Earlier in March, Shopee Malaysia had launched a fresh food grocery delivery service in the Klang Valley area of Greater Kuala Lumpur. Months later, it is looking to launch ShopeeFood in Malaysia.
Similarly, Shopee has S-Mart and Shopee Supermarket in Singapore. S-Mart aims at being a “one-stop shop for all your household needs”, and carries a wide range of household essentials from fresh groceries to home cleaning products.
All items on S-Mart are eligible for 10 per cent cashback at checkout so shoppers can enjoy more savings. Shopee also promises to deliver the items within three days of placing the order. If the delivery arrives later, a S$4 voucher will be automatically credited into the shopper’s account.
On the other hand, Shopee Supermarket offers over 20,000 household items, daily 50 per cent cashback voucher, and free shipping with a minimum spend of S$40.
As Shopee already offers online grocery delivery services — be it in Singapore or regionally — moving into food delivery services is only a natural progression.
Tapping on its existing user base and infrastructure
Shopee has already established itself as the leading e-commerce player in Singapore.
As of the first quarter of 2021, Shopee was the most visited e-commerce website with approximately 12 million monthly web visits.
As it seeks to extend its lead in e-commerce, it is not surprising if Shopee is looking at new markets or lines of business to generate more revenue.
According to a report from The Asean Post, the food delivery market in Southeast Asia is set to grow from US$2 billion in 2018, to an estimated US$8 billion by 2025.
Even if ShopeeFood captures only 10 per cent of that 2025 market, it would bring an additional US$800 million annually for Sea.
Shopee’s chances of succeeding in the food delivery space is undoubtedly better when high volumes are involved. It can easily compete with other players by capitalising on its existing large customer base and convert them into ShopeeFood users, which helps to lower customer acquisition costs.
Moreover, adding a new service like food delivery is akin to inserting a new feature.
In many ways, the technology and operational footprint needed for e-commerce are not entirely different from food delivery, so most of the infrastructure would already be there and probably just needs to be tweaked.
Shopee’s core business is e-commerce, and food delivery is not materially different. The end goal for both verticals is to deliver goods to the customers’ doorsteps.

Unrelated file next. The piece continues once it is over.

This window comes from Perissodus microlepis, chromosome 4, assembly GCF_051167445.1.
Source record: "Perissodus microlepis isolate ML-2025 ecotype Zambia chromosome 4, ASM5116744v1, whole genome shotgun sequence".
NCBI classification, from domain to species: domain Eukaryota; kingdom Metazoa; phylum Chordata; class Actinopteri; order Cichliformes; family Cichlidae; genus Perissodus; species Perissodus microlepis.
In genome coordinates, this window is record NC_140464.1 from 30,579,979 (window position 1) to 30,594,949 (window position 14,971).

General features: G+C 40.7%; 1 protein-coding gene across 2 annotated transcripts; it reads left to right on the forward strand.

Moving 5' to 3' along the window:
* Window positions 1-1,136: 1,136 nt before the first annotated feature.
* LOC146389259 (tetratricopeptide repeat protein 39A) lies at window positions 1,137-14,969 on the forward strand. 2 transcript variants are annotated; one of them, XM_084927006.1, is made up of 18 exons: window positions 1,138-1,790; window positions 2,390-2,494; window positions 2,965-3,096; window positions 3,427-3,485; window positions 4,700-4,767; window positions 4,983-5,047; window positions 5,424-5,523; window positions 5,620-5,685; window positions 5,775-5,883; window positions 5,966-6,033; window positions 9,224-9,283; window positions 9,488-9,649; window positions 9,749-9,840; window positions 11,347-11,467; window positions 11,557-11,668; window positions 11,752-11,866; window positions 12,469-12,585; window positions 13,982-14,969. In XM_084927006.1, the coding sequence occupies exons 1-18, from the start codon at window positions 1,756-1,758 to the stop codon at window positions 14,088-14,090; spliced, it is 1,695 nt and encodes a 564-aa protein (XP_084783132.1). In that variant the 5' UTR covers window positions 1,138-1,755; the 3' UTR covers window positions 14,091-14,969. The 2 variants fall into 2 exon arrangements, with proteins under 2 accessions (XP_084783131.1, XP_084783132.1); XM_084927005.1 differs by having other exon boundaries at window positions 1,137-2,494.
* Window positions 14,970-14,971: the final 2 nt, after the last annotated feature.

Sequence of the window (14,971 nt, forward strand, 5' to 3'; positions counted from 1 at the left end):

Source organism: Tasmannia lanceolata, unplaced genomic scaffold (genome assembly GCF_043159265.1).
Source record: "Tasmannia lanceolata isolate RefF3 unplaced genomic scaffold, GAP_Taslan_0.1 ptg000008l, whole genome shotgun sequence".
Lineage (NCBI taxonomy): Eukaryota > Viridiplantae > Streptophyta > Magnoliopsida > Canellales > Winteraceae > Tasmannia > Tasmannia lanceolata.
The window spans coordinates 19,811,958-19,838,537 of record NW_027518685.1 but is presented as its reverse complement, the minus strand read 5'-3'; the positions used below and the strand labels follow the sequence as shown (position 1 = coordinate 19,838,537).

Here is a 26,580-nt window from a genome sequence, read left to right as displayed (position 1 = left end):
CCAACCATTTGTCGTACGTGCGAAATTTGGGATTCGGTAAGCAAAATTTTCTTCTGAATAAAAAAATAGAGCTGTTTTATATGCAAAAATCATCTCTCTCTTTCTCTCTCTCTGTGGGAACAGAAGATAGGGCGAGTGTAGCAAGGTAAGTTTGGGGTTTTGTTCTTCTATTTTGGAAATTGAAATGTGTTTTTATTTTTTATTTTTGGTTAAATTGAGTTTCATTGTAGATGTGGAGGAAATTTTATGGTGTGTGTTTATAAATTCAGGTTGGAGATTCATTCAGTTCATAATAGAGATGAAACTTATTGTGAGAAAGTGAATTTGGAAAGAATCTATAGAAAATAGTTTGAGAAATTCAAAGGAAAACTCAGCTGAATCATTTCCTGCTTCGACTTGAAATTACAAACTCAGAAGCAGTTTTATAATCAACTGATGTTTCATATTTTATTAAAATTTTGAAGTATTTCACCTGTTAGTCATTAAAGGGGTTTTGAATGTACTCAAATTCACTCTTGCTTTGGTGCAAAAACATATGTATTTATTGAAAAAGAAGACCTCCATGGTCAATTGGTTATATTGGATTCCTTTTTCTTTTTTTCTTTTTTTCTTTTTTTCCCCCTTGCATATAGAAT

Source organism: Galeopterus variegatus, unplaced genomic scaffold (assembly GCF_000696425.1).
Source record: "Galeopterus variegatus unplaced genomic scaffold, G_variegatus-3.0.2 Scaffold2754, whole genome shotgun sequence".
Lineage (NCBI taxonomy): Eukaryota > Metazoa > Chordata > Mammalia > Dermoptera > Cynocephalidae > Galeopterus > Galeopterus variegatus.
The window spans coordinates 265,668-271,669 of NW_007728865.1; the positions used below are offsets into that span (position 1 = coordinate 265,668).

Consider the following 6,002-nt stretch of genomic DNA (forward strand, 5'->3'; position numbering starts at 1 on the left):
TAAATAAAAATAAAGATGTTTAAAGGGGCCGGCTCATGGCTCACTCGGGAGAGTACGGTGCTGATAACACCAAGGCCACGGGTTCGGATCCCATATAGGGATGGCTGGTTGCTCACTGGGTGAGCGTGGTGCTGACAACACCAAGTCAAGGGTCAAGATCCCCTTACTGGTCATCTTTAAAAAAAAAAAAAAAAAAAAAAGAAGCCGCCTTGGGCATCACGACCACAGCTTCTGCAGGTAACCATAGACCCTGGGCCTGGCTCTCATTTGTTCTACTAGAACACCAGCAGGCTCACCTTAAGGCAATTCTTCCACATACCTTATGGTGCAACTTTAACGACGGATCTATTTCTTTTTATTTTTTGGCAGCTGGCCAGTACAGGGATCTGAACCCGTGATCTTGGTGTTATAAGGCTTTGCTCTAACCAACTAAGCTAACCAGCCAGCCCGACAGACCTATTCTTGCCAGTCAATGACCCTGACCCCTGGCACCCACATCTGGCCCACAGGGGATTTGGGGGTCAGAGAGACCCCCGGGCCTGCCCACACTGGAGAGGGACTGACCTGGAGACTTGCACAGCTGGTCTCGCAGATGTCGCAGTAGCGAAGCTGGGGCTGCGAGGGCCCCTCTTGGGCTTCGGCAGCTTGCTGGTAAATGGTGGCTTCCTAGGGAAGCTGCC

Lacking in the logistics front
One thing that big three — GrabFood, Deliveroo and foodpanda — have an advantage over the e-commerce giant is logistics.
Shopee’s in-house fleet, ShopeeXpress, is not as strong but Shopee’s strong financial capacity could eventually help it in staying ahead of the competition.
Since the food delivery landscape is incredibly competitive at the moment, ShopeeFood would need to invest heavily with subsidies for both merchants and users. Given Sea’s stock performance, the required capital shouldn’t be a challenge.
Its huge financial warchest is its biggest advantage over its competitors and it can easily spend money on recruiting a pool of dedicated riders to conduct food deliveries.
In all, the delivery aspect is something Shopee needs to scale up on. It already has most of the required existing touchpoints with customers, so it simply needs to build on that.
There’s a high chance ShopeeFood is expanding to S’pore
One conclusive hint that signals ShopeeFood might expand to Singapore is that it’s currently hiring for a product management role that is based in Singapore.
According to its job description, Shopee said that the new hire will have the opportunity to “drive conceptual and technical development of ShopeeFood product ideas, improve data accuracy, and better position ShopeeFood as the preferred food delivery platform in the region.”
One of its key roles is to lead and design the roadmap for ShopeeFood products, effectively review input and stakeholders’ evolving needs to enhance current product features, as well as propose new products, and ensure alignment with all stakeholders.
It seems there’s only one ShopeeFood role in Singapore so far, though it is likely the company will gradually ramp up hiring in time to come.
If and when ShopeeFood launches in Singapore, it would mean increased competition for the players. It’s a win for consumers however, as companies compete to win over our wallets.
Moreover, it’s good timing to enter the market now. Food delivery services are especially crucial during this pandemic as dining in at restaurants are still restricted.
Additionally, moving into the food delivery segment will give Sea the opportunity to target a new set of customers and most importantly, capture all of the data on the backend.
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Featured Image Credit: ShopeeFood Indonesia